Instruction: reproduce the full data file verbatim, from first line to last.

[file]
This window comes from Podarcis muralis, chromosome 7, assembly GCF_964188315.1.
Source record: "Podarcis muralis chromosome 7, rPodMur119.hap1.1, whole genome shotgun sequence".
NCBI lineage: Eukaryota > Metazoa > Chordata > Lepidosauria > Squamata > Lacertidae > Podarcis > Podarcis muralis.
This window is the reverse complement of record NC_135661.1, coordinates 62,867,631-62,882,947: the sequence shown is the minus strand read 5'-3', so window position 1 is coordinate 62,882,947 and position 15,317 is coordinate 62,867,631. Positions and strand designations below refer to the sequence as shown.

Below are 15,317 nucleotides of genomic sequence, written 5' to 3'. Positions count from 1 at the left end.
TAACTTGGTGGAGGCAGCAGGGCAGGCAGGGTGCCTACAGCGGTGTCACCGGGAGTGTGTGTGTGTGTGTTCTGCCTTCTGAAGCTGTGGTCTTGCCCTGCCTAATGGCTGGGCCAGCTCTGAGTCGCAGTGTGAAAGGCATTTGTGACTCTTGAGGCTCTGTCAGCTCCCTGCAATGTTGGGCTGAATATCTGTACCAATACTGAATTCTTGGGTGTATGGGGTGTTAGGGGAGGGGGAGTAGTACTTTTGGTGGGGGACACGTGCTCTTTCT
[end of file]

This window comes from Podarcis muralis, chromosome 7, assembly GCF_964188315.1.
Source record: "Podarcis muralis chromosome 7, rPodMur119.hap1.1, whole genome shotgun sequence".
NCBI lineage: Eukaryota > Metazoa > Chordata > Lepidosauria > Squamata > Lacertidae > Podarcis > Podarcis muralis.
This window is the reverse complement of record NC_135661.1, coordinates 62,867,631-62,882,947: the sequence shown is the minus strand read 5'-3', so window position 1 is coordinate 62,882,947 and position 15,317 is coordinate 62,867,631. Positions and strand designations below refer to the sequence as shown.

Below are 15,317 nucleotides of genomic sequence, written 5' to 3'. Positions count from 1 at the left end.
TAACTTGGTGGAGGCAGCAGGGCAGGCAGGGTGCCTACAGCGGTGTCACCGGGAGTGTGTGTGTGTGTGTTCTGCCTTCTGAAGCTGTGGTCTTGCCCTGCCTAATGGCTGGGCCAGCTCTGAGTCGCAGTGTGAAAGGCATTTGTGACTCTTGAGGCTCTGTCAGCTCCCTGCAATGTTGGGCTGAATATCTGTACCAATACTGAATTCTTGGGTGTATGGGGTGTTAGGGGAGGGGGAGTAGTACTTTTGGTGGGGGACACGTGCTCTTTCT